While the underlying message of the fable is lost in its transfer to this song, the allure of aggressive desire for something we don’t possess, while blind to potential dangers, is no less prevalent. Musically, “Golden Goose” is one of the heaviest and most rap-centric tracks on the album, relying on trap stylings and a dizzyingly busy musical accompaniment. Loud, boisterous, and carnal-sounding, the track is a musical parallel to the intense desire of the countryman in Aesop’s fable.
Taking a complete 180 are the songs “Clover” and “Stand By You.” “Clover,” written by the leader Jun, is a tribute to fans who continue to show love and gratitude. While the songs only loosely relate to the tempting-fate paradigm of the rest of the albums on the album, the songs function more as an epilogue or damage control. They are comforting and warm, providing relief to both A.C.E. and Choice alike. To me, the members seem to be communicating that no matter what happens (or whatever respective fallout could ensue), they can find comfort in mutual connection and love. “Clover” capitalizes on how thankful and lucky the members feel to have fans that continue to stay by their side. While it’s a simple song in construction, the lyrics are deep and meaningful, with effective, mostly pop ballad-style music to complement it.
“Stand By You” is also comforting but also arguably even more deep. Rather than a simpler “thank you”, “Stand By You” is an intensely emotional retelling of the close relationship the members feel that they have with fans and their desire to be together through both good and bad times- a symbiotic relationship of support and love. Not to be overly personal, but the first watch through had me in tears. The song is beautifully constructed, capitalizing on the vocal prowess of the members to create a thick soundscape of harmony and peak softness. If you watch through the music video, spoiler alert, there is actually a twist at the end in which the members maybe never existed at all. The girl in the video instead finds comfort in their memories, warmth, and music. A breathtaking song, beautiful scenery, and warm MV overall create an emphatic and emotional track that rounds out the rest of the album. So, while the members urge us to fight for our own desires, they also provide comfort when things might not go as planned.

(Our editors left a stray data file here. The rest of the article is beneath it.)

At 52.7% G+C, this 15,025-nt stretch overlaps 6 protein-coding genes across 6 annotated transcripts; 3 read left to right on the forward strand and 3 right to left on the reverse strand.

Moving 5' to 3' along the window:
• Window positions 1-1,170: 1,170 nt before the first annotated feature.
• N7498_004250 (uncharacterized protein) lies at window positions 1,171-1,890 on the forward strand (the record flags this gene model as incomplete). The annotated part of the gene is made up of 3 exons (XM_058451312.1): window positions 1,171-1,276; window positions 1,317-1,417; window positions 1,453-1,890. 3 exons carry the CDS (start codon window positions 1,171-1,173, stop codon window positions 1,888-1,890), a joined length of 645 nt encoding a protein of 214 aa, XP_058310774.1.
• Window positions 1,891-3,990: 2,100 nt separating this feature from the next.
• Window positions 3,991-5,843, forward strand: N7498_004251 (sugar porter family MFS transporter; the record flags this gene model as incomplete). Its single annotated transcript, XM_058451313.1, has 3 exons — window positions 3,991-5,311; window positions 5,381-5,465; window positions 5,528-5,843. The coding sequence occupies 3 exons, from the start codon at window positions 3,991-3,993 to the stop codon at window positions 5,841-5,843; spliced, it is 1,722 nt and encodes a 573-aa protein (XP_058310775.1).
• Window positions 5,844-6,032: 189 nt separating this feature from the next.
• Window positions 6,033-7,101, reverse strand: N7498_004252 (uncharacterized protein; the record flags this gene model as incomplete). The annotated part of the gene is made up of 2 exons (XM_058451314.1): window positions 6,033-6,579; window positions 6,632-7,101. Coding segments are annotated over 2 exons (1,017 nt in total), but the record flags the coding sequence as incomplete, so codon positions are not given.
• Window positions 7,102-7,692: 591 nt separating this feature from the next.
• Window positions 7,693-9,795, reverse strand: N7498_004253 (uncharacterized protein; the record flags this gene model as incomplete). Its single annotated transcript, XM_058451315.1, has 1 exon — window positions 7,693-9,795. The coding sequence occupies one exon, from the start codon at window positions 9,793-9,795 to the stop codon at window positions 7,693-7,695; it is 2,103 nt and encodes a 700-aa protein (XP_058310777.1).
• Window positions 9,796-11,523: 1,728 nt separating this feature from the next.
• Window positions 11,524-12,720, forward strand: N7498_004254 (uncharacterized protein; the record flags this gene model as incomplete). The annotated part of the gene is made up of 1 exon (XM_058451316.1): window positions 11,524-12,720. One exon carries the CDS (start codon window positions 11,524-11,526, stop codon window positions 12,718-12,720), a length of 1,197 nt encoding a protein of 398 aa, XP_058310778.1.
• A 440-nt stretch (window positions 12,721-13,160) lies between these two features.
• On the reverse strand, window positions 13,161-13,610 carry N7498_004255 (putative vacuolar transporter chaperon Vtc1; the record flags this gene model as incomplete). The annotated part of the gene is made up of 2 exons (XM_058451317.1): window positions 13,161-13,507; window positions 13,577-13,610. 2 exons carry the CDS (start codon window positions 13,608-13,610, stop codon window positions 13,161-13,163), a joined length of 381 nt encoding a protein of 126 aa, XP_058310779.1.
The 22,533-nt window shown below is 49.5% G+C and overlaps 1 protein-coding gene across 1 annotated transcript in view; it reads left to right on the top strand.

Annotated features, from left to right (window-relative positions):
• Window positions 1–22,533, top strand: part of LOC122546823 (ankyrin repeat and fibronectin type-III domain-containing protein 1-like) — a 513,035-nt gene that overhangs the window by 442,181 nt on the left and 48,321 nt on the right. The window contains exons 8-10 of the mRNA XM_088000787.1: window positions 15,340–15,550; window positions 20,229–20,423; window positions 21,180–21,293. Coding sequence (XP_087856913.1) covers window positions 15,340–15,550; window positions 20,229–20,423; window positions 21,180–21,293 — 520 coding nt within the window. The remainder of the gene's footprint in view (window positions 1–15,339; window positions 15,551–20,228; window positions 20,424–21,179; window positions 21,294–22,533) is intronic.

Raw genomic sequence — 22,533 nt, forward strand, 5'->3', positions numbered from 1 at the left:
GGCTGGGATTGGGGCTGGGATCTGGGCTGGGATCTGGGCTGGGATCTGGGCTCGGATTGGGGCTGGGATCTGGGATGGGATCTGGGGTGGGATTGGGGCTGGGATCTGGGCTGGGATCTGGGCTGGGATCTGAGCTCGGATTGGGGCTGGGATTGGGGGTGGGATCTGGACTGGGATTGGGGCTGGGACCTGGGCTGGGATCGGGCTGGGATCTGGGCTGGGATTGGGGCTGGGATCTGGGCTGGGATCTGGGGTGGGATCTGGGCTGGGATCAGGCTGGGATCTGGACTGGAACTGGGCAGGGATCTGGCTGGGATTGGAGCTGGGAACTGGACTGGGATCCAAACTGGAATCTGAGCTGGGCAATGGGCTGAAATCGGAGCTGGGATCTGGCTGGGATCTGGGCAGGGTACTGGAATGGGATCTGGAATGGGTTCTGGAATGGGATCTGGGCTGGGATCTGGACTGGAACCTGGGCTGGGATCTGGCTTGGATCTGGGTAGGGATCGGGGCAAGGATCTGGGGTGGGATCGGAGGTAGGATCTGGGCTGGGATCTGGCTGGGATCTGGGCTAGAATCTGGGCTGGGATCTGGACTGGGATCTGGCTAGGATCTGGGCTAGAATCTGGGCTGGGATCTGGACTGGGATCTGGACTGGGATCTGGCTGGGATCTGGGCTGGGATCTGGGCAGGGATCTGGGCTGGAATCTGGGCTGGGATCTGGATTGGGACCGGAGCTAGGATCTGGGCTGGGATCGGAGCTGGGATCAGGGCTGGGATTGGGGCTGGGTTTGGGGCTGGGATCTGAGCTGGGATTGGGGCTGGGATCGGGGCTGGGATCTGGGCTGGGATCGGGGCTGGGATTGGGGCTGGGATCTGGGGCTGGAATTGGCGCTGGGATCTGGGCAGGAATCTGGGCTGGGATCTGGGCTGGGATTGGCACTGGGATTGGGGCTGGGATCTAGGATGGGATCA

The one track that does not seem to fit is “Baby Tonight.” Sure, it’s sensual and urging, but does it tempt fate? I am not so sure. I could see a case for the erotic desire the members suggest and the call for blind disregard for danger, similar to “Golden Goose,” but with the echo of “sweat sweat sweat” and the sexual imagery, it reads more like urging for someone to “step forward” and experience “ecstasy,” all more human, carnal desires by nature. There are few surprises in the construction of the music, but the harmonies are incredibly satisfying, adding to the alluring pull of the song itself.
While this album is placed on incredibly thin ice because of the title track, as a whole it draws on a combination of traditional and modern elements to urge us to take possession of our own destiny, tempt fate, and deal with the fallout when things go south.